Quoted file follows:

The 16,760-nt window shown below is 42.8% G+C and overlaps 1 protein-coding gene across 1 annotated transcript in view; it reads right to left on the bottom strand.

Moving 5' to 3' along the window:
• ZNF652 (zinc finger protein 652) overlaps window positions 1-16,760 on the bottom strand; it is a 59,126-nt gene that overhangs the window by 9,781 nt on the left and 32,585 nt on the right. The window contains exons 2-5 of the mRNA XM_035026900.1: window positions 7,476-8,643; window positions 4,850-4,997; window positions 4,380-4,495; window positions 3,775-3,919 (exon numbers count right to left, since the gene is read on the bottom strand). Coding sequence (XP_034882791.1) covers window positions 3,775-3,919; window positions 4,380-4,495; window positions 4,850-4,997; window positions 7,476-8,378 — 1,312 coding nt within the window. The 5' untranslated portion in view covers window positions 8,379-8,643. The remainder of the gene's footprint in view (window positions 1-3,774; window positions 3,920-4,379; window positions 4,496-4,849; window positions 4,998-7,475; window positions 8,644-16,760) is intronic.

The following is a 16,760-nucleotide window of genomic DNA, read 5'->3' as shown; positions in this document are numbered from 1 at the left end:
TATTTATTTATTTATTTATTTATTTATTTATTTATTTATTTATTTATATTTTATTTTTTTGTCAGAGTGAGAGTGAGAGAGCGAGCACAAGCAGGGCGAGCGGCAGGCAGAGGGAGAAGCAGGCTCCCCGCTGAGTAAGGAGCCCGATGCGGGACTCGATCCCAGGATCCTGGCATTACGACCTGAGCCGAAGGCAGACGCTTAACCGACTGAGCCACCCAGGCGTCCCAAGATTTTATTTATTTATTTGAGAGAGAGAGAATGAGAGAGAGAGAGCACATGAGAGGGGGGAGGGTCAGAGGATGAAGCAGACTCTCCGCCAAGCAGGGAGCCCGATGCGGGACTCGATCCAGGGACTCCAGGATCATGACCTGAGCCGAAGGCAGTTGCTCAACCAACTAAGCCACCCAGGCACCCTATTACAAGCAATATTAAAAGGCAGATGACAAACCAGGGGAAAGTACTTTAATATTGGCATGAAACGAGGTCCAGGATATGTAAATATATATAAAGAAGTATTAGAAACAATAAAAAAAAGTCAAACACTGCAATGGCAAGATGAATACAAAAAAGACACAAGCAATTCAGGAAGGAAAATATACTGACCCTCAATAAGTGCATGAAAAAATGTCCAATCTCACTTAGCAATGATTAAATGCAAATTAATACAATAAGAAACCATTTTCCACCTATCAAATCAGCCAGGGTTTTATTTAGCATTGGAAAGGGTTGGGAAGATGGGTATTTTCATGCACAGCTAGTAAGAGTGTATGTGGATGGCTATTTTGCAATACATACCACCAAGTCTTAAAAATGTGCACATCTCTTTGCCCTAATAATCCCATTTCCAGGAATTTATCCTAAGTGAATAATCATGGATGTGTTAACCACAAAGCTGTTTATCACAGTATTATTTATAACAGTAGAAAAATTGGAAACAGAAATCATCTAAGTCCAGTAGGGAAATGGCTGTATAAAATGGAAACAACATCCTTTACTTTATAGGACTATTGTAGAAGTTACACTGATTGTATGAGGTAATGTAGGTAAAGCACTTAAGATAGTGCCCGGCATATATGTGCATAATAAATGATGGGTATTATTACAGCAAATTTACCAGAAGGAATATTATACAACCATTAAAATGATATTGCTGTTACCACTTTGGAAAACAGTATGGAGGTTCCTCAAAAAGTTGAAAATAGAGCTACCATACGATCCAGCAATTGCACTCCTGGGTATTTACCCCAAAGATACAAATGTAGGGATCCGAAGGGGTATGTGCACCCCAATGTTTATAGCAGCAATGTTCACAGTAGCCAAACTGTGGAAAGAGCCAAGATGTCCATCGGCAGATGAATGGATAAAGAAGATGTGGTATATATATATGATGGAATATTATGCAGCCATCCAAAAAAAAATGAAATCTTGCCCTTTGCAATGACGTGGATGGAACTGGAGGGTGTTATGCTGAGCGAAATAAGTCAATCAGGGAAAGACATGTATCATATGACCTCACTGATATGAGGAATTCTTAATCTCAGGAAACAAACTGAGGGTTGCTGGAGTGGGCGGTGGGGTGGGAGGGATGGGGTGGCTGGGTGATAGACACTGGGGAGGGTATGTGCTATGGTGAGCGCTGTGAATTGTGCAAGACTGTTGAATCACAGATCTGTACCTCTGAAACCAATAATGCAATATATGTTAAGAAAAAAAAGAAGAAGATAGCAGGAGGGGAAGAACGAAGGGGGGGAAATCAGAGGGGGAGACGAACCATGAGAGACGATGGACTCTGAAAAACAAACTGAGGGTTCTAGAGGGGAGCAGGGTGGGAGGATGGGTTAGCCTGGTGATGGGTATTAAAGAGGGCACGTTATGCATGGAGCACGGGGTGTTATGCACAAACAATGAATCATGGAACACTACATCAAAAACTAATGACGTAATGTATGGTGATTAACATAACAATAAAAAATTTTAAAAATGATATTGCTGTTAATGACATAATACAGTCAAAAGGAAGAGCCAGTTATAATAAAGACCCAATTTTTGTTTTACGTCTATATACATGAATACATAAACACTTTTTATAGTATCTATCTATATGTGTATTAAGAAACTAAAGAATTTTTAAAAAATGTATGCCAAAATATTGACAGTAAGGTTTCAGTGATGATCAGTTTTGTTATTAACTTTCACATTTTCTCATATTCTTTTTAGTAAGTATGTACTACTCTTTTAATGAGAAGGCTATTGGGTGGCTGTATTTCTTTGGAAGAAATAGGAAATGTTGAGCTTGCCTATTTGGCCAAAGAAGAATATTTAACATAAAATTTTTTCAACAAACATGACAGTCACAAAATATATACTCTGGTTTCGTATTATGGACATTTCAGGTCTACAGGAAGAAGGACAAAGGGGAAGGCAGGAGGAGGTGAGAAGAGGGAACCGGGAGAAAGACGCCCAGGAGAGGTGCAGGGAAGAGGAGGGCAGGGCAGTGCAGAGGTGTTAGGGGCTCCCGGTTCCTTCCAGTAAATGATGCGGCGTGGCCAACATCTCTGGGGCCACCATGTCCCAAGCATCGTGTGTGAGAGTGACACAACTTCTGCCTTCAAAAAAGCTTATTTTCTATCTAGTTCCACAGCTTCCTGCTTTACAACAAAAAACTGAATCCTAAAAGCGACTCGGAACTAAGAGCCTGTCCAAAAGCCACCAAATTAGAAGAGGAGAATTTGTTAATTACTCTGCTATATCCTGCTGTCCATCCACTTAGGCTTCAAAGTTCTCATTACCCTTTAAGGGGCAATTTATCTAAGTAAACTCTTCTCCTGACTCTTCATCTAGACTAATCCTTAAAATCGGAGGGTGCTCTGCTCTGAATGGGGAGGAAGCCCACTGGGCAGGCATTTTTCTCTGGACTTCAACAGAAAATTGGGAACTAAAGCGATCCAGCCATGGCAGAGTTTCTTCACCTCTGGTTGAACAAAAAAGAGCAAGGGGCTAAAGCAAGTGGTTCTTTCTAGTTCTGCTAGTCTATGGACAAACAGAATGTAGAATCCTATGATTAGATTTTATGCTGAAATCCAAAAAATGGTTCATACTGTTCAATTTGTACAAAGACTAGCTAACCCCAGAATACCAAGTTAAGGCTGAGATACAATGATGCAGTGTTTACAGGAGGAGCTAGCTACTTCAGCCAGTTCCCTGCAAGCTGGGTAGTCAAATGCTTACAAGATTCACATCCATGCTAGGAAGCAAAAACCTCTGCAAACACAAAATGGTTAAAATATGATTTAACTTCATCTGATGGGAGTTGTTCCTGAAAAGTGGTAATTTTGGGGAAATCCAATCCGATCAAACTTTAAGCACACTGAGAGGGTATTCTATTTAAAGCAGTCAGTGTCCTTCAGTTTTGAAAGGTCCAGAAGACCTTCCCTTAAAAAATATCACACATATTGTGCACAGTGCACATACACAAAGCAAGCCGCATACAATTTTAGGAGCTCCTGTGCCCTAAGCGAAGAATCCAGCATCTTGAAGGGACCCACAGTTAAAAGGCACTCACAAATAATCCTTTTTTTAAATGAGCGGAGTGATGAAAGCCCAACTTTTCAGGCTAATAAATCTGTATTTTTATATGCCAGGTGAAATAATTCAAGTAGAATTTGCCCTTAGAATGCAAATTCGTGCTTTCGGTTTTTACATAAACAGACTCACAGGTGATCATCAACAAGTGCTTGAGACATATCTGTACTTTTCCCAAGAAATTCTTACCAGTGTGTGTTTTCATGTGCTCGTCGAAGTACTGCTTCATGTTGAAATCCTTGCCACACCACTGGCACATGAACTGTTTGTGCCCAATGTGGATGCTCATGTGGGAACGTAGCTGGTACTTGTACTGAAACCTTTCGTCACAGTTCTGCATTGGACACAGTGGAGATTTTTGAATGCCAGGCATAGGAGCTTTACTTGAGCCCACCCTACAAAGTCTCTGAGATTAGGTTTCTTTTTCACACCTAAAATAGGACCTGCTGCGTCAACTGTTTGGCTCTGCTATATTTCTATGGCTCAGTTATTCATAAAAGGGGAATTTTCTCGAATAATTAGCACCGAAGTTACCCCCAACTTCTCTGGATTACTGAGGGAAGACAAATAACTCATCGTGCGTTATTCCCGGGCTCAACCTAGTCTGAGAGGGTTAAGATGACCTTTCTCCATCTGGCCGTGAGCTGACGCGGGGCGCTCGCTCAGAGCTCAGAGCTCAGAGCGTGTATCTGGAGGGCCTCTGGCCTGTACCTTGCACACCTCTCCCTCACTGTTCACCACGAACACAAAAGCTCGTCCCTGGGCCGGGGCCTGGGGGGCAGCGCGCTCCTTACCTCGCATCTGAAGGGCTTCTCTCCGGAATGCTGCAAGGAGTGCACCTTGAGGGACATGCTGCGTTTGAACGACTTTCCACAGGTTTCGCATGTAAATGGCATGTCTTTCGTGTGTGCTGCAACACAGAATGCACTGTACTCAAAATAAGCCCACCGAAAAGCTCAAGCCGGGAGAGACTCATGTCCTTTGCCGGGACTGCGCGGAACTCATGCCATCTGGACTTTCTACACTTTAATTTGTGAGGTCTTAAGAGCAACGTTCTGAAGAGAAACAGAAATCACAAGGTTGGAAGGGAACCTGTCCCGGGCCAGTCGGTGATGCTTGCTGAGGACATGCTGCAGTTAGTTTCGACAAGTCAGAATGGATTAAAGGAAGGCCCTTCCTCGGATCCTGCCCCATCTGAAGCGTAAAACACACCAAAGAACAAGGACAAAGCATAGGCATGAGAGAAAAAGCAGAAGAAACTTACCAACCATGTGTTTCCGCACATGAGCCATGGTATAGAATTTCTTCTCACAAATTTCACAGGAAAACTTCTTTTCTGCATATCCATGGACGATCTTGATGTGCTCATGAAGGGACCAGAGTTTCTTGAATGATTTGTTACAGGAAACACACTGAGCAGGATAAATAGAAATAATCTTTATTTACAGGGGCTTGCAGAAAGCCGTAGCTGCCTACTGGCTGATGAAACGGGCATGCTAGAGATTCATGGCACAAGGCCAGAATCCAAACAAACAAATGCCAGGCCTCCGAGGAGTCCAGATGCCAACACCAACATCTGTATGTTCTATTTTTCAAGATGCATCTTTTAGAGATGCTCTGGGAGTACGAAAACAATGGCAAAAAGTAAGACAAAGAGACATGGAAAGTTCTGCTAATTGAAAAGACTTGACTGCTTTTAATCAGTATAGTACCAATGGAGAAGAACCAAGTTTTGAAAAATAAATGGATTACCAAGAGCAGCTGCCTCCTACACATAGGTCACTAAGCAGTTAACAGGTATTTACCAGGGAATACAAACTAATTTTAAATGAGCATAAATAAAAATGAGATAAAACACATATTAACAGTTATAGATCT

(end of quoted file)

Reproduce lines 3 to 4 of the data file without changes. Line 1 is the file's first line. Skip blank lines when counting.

• ZNF652 (zinc finger protein 652) overlaps window positions 1-16,760 on the bottom strand; it is a 59,126-nt gene that overhangs the window by 9,781 nt on the left and 32,585 nt on the right. The window contains exons 2-5 of the mRNA XM_035026900.1: window positions 7,476-8,643; window positions 4,850-4,997; window positions 4,380-4,495; window positions 3,775-3,919 (exon numbers count right to left, since the gene is read on the bottom strand). Coding sequence (XP_034882791.1) covers window positions 3,775-3,919; window positions 4,380-4,495; window positions 4,850-4,997; window positions 7,476-8,378 — 1,312 coding nt within the window. The 5' untranslated portion in view covers window positions 8,379-8,643. The remainder of the gene's footprint in view (window positions 1-3,774; window positions 3,920-4,379; window positions 4,496-4,849; window positions 4,998-7,475; window positions 8,644-16,760) is intronic.

The following is a 16,760-nucleotide window of genomic DNA, read 5'->3' as shown; positions in this document are numbered from 1 at the left end: